error because, inter alia, the trial court’s ruling “has far-reaching consequences for
similarly situated California employers” that, like Jackpot, elected under the safe harbor
5
provision to make back payments to their piece-rate employees. Jackpot claims that over
2,300 private companies made such an election.3
The parties have cited no published cases interpreting the safe harbor provisions of
section 226.2(b). After our careful reading of the statute and our application of
established rules of statutory interpretation, we conclude that the unambiguous language
of section 226.2(b) provides the employer a safe harbor for all employee claims for
unpaid rest/NP time accruing on or prior to December 31, 2015, where the employer has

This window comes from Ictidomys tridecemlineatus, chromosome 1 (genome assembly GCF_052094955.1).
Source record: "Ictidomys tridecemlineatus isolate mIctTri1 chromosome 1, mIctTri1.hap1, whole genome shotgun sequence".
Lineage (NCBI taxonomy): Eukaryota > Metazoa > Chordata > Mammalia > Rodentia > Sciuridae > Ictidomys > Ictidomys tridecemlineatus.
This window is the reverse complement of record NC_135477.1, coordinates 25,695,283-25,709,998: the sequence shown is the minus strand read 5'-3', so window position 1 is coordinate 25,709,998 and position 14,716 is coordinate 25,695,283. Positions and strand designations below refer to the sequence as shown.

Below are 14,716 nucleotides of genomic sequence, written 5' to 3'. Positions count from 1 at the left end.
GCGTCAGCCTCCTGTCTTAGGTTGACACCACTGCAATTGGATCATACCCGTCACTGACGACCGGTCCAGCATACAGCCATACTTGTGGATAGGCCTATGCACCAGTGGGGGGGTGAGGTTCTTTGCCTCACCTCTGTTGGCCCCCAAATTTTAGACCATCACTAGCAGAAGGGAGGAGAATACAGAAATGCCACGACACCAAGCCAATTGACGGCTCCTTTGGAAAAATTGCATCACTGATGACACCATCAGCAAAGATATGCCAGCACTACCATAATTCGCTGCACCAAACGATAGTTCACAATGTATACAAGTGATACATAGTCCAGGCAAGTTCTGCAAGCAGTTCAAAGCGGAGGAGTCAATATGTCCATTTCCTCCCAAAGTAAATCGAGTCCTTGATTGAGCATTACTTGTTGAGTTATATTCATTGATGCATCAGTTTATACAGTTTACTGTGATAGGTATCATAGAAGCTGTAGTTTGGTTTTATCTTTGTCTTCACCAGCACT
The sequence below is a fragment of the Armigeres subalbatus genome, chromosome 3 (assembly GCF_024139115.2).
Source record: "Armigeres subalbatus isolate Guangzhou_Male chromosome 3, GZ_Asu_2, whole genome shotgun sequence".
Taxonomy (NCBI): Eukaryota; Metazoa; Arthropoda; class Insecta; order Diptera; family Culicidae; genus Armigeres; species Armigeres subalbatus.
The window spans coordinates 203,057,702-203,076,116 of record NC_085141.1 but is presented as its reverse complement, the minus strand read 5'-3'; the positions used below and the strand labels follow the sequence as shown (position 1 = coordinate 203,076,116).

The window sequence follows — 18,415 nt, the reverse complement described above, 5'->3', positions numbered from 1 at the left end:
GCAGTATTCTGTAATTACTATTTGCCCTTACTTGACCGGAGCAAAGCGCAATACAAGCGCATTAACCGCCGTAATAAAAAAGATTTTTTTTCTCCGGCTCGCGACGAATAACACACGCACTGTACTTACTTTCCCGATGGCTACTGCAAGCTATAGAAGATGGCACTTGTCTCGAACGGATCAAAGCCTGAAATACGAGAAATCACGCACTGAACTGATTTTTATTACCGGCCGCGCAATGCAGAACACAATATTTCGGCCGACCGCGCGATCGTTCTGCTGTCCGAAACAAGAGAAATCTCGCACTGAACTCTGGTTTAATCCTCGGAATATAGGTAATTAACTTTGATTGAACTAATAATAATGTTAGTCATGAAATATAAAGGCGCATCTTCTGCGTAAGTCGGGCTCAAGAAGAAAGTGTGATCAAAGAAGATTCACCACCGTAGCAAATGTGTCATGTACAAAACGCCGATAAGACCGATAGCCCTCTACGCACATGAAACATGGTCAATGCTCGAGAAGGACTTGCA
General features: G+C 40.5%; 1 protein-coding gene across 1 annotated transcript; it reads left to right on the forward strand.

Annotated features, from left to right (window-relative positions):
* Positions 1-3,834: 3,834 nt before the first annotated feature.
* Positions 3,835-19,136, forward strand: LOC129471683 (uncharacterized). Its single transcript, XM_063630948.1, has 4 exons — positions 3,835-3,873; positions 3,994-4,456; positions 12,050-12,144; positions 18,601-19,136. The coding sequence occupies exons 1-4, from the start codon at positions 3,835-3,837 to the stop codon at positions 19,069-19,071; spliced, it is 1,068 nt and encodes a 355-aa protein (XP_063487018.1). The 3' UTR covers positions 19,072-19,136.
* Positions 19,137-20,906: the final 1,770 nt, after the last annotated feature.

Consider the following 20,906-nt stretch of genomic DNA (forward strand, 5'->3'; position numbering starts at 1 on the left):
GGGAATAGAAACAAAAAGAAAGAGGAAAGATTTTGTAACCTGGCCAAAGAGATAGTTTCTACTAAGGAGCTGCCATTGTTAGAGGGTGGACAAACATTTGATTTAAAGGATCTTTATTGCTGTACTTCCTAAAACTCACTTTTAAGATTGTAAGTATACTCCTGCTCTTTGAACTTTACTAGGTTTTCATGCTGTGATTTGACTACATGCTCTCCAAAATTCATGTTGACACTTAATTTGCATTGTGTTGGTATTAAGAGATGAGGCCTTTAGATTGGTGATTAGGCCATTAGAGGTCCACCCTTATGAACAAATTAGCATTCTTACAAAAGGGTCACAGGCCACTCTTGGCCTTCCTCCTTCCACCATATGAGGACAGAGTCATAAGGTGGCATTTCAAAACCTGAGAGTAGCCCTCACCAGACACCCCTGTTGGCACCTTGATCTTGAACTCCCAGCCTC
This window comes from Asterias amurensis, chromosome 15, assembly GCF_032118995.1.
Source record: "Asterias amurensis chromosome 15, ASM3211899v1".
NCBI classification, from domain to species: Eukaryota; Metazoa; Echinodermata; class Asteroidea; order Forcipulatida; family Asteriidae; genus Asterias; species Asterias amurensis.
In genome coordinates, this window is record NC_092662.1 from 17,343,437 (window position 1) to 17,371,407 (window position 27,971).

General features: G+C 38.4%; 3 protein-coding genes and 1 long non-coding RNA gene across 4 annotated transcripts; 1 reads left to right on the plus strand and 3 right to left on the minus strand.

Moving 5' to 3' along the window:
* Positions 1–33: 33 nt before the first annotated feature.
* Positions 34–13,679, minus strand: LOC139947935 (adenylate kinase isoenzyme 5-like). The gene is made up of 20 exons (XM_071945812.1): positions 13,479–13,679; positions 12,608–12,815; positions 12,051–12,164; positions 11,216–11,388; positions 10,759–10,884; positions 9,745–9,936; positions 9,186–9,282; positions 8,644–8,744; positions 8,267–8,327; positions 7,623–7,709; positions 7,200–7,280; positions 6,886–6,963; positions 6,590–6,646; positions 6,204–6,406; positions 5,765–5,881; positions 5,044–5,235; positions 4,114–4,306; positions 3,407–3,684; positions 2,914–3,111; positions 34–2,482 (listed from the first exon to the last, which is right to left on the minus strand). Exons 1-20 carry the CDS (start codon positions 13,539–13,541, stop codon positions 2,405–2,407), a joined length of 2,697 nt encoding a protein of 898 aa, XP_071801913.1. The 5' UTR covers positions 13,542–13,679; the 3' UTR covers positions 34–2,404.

complied with all the requirements of the statute, including timely paying employees for
such claims that had accrued between July 1, 2012 and December 31, 2015. We
conclude that the court erred in denying Jackpot’s motion for summary adjudication. We
will therefore grant the petition for writ of mandate and will direct respondent superior
court to enter an order granting Jackpot’s motion for summary adjudication of the first
cause of action of the complaint.
II. FACTUAL AND PROCEDURAL BACKGROUND
A. Pleadings
Lainez filed his class action complaint on May 14, 2015, alleging six causes of
action. In the first cause of action of his complaint, Lainez alleged that he, along with
members of his purported class, were piece-rate agricultural workers employed by
Jackpot. (See Cal. Code Regs, tit. 8, § 11140, subd. 2(L) [defining piece-rate
compensation for agricultural workers as “a method of payment based on units of

3
In support of this assertion, Jackpot cited a Department of Industrial Relations
website. (See pieceratelisting.asp> (as of Aug. 14, 2018).) We take judicial notice of this website (see